Authors: Leontina Ventura; António Resende de Oliveira
Digital ISBN: 978-989-26-0221-9
Publisher: Coimbra University Press
Date: January 2011
Price: 16,96 €
Size: 240 mm x 170 mm
N.º Pages: 403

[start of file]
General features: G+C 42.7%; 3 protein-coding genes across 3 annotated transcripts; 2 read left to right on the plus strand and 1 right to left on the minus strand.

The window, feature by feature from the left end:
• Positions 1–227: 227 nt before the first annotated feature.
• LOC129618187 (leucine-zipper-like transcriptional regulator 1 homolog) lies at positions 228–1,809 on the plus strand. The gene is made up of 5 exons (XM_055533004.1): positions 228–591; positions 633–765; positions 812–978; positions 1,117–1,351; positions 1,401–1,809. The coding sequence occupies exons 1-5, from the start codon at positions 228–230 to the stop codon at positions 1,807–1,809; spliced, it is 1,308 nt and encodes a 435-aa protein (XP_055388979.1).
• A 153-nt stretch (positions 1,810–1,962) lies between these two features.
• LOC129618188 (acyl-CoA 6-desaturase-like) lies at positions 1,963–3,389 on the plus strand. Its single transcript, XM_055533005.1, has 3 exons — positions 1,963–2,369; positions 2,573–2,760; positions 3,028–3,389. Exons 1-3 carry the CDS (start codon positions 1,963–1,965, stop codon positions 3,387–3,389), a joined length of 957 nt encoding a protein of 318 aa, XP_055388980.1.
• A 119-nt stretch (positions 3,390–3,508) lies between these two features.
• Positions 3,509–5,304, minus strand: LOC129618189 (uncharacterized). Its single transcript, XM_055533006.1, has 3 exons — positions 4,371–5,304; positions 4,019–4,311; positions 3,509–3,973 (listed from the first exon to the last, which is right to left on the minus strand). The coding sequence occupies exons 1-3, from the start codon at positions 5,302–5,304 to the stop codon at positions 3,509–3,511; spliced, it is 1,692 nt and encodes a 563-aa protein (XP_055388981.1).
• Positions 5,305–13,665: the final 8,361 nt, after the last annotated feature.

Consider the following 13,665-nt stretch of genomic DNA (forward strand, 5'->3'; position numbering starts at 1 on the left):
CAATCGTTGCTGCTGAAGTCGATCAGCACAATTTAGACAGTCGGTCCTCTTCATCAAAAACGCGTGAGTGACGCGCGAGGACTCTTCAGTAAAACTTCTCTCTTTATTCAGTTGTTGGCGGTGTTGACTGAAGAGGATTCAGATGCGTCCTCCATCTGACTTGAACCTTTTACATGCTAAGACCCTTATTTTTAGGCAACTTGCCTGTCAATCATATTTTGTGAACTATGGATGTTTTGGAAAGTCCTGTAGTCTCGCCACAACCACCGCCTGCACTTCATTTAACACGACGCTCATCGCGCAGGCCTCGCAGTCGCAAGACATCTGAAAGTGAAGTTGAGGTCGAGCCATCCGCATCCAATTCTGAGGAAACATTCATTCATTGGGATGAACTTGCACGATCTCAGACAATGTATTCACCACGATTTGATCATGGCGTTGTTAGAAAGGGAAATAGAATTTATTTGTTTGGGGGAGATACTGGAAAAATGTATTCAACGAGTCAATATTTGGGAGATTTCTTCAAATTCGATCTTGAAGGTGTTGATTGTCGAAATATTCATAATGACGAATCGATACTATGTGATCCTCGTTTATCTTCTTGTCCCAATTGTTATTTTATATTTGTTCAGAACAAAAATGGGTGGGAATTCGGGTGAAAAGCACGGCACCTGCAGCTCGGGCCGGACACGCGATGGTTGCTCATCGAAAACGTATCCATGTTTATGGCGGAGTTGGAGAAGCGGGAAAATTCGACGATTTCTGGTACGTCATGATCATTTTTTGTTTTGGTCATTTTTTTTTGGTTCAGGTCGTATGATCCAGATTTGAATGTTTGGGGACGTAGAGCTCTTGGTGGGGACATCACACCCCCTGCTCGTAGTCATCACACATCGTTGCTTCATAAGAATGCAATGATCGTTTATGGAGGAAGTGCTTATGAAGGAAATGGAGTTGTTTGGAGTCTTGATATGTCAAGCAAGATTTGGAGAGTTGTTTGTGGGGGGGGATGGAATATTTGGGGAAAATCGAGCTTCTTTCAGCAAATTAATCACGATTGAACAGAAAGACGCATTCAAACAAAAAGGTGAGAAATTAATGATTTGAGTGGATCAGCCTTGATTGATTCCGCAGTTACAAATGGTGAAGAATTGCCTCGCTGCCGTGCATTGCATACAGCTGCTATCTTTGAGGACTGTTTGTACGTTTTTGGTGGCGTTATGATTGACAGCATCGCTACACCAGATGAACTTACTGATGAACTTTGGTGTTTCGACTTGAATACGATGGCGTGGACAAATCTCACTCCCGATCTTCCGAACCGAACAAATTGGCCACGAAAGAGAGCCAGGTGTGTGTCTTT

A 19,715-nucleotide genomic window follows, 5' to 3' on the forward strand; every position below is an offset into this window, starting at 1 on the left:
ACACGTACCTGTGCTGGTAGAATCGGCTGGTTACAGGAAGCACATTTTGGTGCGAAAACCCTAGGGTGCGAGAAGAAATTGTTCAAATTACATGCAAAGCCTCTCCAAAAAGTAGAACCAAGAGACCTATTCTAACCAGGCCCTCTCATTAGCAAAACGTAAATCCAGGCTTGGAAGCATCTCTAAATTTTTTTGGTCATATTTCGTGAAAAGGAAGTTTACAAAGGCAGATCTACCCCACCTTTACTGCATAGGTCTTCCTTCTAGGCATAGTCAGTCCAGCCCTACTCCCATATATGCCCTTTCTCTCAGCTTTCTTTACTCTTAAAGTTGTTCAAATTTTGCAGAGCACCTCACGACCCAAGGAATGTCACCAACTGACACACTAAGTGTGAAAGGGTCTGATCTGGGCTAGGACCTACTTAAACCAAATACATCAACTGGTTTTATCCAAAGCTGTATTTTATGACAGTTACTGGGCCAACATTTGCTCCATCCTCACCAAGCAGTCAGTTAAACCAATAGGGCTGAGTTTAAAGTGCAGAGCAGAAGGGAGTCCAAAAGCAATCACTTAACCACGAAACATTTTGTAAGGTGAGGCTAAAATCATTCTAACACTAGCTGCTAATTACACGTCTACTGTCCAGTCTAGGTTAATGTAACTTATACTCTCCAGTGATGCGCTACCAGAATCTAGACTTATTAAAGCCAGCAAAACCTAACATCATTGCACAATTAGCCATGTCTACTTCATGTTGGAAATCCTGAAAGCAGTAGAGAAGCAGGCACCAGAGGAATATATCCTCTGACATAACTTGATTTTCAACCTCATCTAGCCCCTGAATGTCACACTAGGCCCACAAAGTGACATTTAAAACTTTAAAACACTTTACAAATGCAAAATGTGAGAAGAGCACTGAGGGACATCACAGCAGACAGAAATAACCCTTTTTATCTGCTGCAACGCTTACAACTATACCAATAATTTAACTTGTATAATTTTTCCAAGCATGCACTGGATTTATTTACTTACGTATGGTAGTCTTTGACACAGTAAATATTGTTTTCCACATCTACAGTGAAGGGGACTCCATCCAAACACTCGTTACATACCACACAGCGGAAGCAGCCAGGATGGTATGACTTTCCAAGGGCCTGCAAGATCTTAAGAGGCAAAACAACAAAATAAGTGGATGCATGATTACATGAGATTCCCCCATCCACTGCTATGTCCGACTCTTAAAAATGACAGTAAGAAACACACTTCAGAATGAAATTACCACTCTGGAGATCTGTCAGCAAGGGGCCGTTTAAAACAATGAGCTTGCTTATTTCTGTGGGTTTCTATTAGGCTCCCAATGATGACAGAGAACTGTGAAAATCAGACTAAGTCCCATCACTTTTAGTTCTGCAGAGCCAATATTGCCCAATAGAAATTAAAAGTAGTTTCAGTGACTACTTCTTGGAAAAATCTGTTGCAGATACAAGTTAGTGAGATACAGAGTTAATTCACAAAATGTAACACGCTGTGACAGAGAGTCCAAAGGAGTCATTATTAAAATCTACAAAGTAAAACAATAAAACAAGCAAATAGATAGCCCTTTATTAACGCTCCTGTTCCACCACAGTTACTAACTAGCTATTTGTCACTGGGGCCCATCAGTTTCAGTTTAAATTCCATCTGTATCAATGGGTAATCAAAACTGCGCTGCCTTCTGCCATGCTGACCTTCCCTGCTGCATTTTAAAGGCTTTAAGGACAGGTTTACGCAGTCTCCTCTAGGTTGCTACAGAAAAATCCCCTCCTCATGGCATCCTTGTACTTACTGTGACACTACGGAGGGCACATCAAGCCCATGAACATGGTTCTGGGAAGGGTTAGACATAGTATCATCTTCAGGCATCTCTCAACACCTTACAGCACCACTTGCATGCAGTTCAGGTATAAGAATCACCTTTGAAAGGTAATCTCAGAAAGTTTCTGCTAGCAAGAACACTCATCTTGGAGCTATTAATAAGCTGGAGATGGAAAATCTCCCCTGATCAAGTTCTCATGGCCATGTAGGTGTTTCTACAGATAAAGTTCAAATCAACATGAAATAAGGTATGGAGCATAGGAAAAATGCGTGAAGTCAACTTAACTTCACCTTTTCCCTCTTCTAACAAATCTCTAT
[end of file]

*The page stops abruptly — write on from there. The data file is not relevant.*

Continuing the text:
In the medieval period, the Portuguese royal chancelleries— understood here in the narrow sense, as all the charters emanating from the court with the provisions of a king on matters addressed to him or which were integrated into his project for governance — constitute the most important source available to the historian of medieval Portugal. Of these, the Chancellery of King Afonso III occupies an unusual place in the development of the Portuguese royal court’s documental output. Just a few years after coming to the throne, the monarch ordered all the charters emitted by the chancellery (leases, charters, laws, settlement charters, barter agreements, donations to loyal vassals, treaties with Castile, composition charters, etc) to be registered in a specific codex in the order in which they were sent to their recipients. Begun in 1253, this register — which constitutes the so-called Book I of the Chancellery — was kept up to the eve of the king’s death on 16th February 1279. By then it contained more than 700 documents, and thus offered a reliable picture of the king’s government via the areas that attracted his attention over most of his reign. An additional two documental record books complemented the monarch’s administrative activity: Book II, written at the end of the 1250s, which contains nearly 200 leases and charters, many issued by previous kings; and Book III, smaller in size, prepared in the reign of King Dennis after the collection of documentation that had partially not been included in the first register for unknown reasons. Though these volumes by no means represent all the documental work developed by the chancellor and his notaries in the thirty years of their activity under King Afonso III, their broad time frame and great diversity means that they constitute the nucleus that best documents that activity and consequently the monarch that they served.